Well, the West Virginia miner story turned out the way we feared it would. Twelve of the thirteen dead.
In yesterday's post I asked why mine disasters and children in wells seemed to have a mythological quality about them. Johnno at The Open Mind commented that it might be part of what Joseph Campbell called "the belly of the whale" monomyth (from The Hero with a Thousand Faces, 1949), where the hero finds himself in a dark place - possibly a place of self-discovery - before he has to battle for his life. Johnno also pointed out that seems our heroes rarely escape to fight the battle. It's certainly true in this case.
I'm no Campbell scholar, though I've seen most of his The Power of Myth interviews with Bill Moyers. It never hurts to delve into our myths occasionally to put some of life's puzzle pieces into place.
I had my own private myth (see above quote) right before waking up this morning. I dreamed that a person who did me a terrible wrong a few years ago admitted that wrong then truly, sincerely asked my forgiveness. I woke up stunned. Of course the person has never honestly admitted to the egregious acts, though a very defensive apology was offered (forced by other folks, I suspect). I forgave and moved on - you have to or you'll be eaten alive from the inside out. At any rate, the dream added another layer to my private myth, which of course included an earlier belly-of-the-whale experience. Guess I need to settle into a Campbell book sometime soon.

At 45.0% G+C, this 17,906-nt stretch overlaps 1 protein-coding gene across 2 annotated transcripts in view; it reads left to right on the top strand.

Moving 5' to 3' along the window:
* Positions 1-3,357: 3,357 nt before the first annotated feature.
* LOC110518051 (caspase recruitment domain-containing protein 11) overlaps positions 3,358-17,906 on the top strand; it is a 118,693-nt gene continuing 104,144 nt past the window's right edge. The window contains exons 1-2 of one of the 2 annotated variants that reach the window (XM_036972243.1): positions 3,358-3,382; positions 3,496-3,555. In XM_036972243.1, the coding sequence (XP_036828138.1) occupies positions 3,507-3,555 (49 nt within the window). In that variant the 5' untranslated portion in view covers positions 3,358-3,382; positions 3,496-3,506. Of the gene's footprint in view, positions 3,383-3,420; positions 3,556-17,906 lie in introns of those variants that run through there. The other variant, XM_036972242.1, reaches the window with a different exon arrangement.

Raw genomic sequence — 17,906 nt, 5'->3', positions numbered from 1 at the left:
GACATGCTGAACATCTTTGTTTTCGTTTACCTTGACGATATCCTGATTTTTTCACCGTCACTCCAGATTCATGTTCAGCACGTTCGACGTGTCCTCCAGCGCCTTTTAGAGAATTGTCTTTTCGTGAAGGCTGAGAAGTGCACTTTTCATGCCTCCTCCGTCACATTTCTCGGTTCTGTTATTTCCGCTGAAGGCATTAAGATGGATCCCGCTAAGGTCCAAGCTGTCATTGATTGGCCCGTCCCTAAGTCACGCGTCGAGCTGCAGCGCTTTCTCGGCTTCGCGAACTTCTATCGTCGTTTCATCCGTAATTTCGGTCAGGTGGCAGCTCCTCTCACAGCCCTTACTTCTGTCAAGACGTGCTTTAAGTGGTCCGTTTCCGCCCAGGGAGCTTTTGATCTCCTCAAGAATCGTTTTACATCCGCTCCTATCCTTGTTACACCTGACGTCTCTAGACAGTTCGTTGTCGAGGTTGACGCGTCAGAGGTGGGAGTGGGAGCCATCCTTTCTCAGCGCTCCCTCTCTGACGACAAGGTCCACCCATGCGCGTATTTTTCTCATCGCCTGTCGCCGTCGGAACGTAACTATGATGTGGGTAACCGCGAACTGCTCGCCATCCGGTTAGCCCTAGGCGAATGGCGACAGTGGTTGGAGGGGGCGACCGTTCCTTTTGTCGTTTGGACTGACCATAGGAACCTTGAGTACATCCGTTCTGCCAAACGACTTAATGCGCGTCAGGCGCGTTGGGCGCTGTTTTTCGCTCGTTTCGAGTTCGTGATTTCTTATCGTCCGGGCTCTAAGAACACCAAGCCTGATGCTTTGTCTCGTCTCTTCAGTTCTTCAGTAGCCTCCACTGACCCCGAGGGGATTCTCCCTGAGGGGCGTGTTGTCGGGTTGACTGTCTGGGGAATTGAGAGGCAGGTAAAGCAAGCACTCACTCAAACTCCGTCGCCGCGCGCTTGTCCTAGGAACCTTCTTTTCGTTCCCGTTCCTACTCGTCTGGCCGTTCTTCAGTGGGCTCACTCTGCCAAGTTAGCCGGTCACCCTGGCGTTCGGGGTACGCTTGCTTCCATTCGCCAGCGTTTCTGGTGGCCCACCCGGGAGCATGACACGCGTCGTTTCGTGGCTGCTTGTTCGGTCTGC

Keep the miners and their families in your thoughts today. And still no word on Tom Fox and the other three hostages in Iraq. Public dreams and private myths are manifesting themselves around us all the time.